You need to understand your security requirements and how each of your data sources is stored on a public or private network. While many cloud services exist by default on private networks, business rules might force you to enable private networking, which can require firewall rules to be modified to allow your traffic to flow. Both AWS and Azure support the ability to isolate many of their PaaS resources, but different services support different approaches to networking. Azure has moved towards standardizing their network solutions using a service called Private Link, like AWS and Virtual Private Cloud.

Picking the Right ETL Tools and ETL Processes for Your Business

It’s important to understand the automation technology for your cloud ETL process—some solutions like Azure Data Factory have their own scheduling in the form of time-based triggers. Other processes may be event driven, such as when a row lands in a database system, or a new file is created in cloud storage. Each cloud provider has a different solution for how they automate processes. Beyond, automation, you need to understand the mechanism for alerting in the event of job failure and how you configure your retry logic.

Being able to consume a wide variety of source formats is a tenant of any modern ETL process. Your tools need to be able to consume more data sources than just relational databases, whether it be consuming data from a Salesforce API or cloud storage, or new data stores like MongoDB or Snowflake. Your ETL tool needs to be able to ingest a wide variety of sources. It’s also important to understand what data sources your company needs to integrate with, and then thinking beyond that—you may have to consume data from business partners who have other systems. Having an ETL solution that works with a broad variety of data sources, new and old, provides the most flexibility for your BI solutions.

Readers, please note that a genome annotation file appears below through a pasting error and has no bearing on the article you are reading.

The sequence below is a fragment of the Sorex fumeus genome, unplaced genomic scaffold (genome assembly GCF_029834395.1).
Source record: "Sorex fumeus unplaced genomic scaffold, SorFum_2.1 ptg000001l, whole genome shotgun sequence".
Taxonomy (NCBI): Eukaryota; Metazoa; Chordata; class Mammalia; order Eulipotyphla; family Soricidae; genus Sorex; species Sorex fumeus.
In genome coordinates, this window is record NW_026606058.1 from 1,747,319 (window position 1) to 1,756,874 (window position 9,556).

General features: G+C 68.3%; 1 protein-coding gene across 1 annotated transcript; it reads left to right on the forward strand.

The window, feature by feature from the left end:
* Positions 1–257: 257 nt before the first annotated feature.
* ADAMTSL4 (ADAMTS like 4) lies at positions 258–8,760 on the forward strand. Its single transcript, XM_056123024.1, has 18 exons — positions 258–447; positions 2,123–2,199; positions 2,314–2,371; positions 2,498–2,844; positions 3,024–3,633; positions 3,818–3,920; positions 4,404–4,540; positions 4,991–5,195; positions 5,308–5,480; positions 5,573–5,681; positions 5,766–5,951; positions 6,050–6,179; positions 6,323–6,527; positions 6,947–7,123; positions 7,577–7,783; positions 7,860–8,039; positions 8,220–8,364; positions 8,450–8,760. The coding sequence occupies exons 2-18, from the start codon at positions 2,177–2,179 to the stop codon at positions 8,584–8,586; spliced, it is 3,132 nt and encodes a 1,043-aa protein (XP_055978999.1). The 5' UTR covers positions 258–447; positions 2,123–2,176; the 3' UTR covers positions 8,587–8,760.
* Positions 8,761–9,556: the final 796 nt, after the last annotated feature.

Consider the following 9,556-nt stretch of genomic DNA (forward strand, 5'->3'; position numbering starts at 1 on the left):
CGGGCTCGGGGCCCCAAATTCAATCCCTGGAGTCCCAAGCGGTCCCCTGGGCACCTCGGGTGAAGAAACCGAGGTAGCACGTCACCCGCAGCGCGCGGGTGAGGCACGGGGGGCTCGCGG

Likewise, your solution needs to allow for a wide variety of target systems, or destinations. While Hadoop has faded as a pure technology in recent years, as mentioned above, many cloud-based data warehouse systems rely on object-based storage like Azure Blob Storage or Amazon S3. The most common pattern is to write parquet files, which is a columnar data store, which is an efficient way of querying data at scale. However, you still need to be able to communicate with relational databases and understand those workflows.

If you’re new to cloud ETL, you may face challenges getting started. Whether you’re migrating from legacy SQL Server Integration Services (SSIS) or building a new environment, using a tool such as SolarWinds Task Factory can help you accelerate development.

Get started with a free trial of Task Factory and see for yourself what it can do.

 

Joey D’Antoni is an ActualTech media contributor and a principal consultant at Denny Cherry and Associates, Microsoft Data Platform MVP, and VMware vExpert.


Comments

Fighting Downtime and Slowdowns